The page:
The ASX company result looming largest on Antares’ radar
The half-yearly result from a company that holds the lion’s share of Australia’s online job search market is one of those most eagerly awaited by Antares Capital Partners this month.
“We know there’s been an increase in the labour force as migration has started to return, albeit slowly. So, there are more applicants per job ad,” says John Guadagnuolo, head of fundamentals and senior portfolio manager, Antares Capital Partners.
He and the team running the Antares ex-20 Australian Equities Fund are looking for a “vindication of our thesis” for yield improvement at the company and its ability to set prices that are appropriate for the current economic environment.
More broadly, pricing power is one of the themes they’re watching closely in the company announcements coming through this earnings season. This and other attributes tie into the Antares team’s approach to another critical part of investing that’s often underplayed: When to sell.
In the following video, in addition to revealing the name of the company alluded to earlier, Guadagnuolo discusses the team’s portfolio management process, including:
- red flags they watch for
- the “how and why” of rotating stocks out of – and into – the portfolio, and
- Nuances of its views on stocks as either core or tactical portfolio inclusions.
Watch the video or read the edited transcript below to find out more
How do you know when to sell stocks?
John Guadagnuolo - There's a couple of answers to that. One goes to our process. We are quite risk-focused, and so there are certain things that we just don't like. Unanticipated changes of governance, things like that, they are a sell signal to us, and we do sell on them. Another thing that we also focus on, we have our core and our tactical stocks. So tactical stocks are much more driven by valuation. When a tactical stock is clearly overvalued, we will sell it. That's because you are dealing with something that's short term in nature. Therefore, if you've got your return, unless you have very strong grounds, that's it.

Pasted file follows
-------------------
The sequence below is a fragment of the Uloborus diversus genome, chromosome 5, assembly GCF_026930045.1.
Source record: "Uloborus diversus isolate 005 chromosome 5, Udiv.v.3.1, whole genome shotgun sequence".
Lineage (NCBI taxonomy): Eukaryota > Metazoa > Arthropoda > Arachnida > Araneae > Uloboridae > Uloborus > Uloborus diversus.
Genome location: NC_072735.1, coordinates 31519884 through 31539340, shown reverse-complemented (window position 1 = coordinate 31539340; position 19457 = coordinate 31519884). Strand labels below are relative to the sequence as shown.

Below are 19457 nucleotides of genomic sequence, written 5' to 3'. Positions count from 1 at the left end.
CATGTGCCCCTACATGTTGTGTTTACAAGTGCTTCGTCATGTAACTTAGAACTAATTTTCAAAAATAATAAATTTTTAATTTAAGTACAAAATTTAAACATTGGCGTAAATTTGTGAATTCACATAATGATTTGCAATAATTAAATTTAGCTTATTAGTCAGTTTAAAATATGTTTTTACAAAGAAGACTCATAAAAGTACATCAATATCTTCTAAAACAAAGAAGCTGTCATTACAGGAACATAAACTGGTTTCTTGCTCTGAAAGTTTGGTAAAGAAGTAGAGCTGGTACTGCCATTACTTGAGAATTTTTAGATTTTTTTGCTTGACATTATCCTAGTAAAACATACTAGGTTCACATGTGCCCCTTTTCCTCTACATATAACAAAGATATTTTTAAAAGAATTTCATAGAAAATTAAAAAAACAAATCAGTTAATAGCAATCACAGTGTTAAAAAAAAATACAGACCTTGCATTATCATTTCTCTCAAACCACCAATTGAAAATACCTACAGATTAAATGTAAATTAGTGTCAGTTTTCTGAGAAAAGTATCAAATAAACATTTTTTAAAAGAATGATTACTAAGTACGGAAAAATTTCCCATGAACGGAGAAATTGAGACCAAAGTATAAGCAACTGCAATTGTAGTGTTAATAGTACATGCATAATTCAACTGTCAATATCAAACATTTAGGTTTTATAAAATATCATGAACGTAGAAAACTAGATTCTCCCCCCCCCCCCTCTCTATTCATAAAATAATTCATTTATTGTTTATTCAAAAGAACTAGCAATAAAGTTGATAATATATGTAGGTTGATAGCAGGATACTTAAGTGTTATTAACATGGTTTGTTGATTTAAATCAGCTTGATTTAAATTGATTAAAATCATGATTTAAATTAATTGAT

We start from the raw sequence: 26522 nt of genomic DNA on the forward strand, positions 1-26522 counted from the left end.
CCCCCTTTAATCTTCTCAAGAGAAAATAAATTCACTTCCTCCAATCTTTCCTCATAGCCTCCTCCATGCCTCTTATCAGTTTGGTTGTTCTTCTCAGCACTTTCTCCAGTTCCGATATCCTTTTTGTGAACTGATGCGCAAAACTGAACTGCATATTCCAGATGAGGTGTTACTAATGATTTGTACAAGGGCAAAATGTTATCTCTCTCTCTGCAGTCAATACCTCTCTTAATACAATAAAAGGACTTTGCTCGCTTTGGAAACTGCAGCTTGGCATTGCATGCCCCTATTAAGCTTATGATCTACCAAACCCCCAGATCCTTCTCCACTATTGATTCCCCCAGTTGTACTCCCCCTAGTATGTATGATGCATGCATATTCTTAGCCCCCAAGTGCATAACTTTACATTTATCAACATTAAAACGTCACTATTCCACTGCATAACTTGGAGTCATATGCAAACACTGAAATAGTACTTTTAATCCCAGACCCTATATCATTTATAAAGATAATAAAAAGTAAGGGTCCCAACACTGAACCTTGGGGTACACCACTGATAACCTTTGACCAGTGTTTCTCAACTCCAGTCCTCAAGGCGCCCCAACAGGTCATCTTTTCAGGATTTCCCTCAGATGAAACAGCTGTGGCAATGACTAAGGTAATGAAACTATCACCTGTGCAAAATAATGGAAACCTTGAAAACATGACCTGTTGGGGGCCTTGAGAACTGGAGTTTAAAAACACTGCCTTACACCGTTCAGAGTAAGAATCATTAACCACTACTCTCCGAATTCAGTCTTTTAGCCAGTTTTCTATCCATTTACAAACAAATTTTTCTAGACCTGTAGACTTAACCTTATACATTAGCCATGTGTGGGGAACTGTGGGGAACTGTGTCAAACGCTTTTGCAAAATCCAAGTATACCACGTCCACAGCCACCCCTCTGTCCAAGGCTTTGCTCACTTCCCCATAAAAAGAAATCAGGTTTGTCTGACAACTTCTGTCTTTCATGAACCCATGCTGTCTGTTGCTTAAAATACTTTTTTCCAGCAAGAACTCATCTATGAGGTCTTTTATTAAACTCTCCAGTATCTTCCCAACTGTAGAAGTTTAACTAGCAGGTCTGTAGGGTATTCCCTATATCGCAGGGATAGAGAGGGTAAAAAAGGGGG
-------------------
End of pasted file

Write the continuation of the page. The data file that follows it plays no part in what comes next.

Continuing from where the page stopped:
With our core stocks, it's a much more nuanced thing. We will top and tail them a little bit. When they push up against our valuation, we might reduce them a bit because we know that things go in and out of favour, and you've got to be able to take opportunity like that. But they're really important things in our process.
The other thing that when we look to sell something is when we talk about risk. We like generally to switch like for like.
If we take out a stock of a certain type, we like to replace it with a stock of a similar type. It might not be the same industry or the same sector, but it might have similar characteristics, be it core stock or a tactical. If there's a better opportunity in that space, that'll be the reason to switch them.
So there's a number of reasons why we sell, but they're driven by the process, and they're quite clear.
Part of our sell discipline is that we, in our research, try to identify what is driving a stock price. Is it market share? Is it the price of an underlying commodity? Is it change of industry structure? Those types of things. We call it a factor, and we try to identify that factor. If we discover a change in that factor, if it starts to move away from the direction that we like, that's typically a trigger to sell as well.